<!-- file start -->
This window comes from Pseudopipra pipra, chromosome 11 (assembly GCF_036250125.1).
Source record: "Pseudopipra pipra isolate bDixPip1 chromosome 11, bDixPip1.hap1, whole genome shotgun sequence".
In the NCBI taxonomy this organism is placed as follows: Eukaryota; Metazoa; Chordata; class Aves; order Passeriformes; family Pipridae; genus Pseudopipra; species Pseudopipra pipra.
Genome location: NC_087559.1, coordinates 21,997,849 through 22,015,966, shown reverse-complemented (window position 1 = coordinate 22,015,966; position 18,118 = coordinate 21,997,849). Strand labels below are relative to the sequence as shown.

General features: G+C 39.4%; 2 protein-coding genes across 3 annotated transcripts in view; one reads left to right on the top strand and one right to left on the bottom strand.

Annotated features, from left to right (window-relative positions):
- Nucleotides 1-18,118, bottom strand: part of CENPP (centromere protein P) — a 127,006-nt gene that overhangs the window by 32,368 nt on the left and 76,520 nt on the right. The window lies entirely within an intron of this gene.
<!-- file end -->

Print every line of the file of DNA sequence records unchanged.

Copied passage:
This window comes from Pseudopipra pipra, chromosome 11 (assembly GCF_036250125.1).
Source record: "Pseudopipra pipra isolate bDixPip1 chromosome 11, bDixPip1.hap1, whole genome shotgun sequence".
In the NCBI taxonomy this organism is placed as follows: Eukaryota; Metazoa; Chordata; class Aves; order Passeriformes; family Pipridae; genus Pseudopipra; species Pseudopipra pipra.
Genome location: NC_087559.1, coordinates 21,997,849 through 22,015,966, shown reverse-complemented (window position 1 = coordinate 22,015,966; position 18,118 = coordinate 21,997,849). Strand labels below are relative to the sequence as shown.

General features: G+C 39.4%; 2 protein-coding genes across 3 annotated transcripts in view; one reads left to right on the top strand and one right to left on the bottom strand.

Annotated features, from left to right (window-relative positions):
- Nucleotides 1-18,118, bottom strand: part of CENPP (centromere protein P) — a 127,006-nt gene that overhangs the window by 32,368 nt on the left and 76,520 nt on the right. The window lies entirely within an intron of this gene.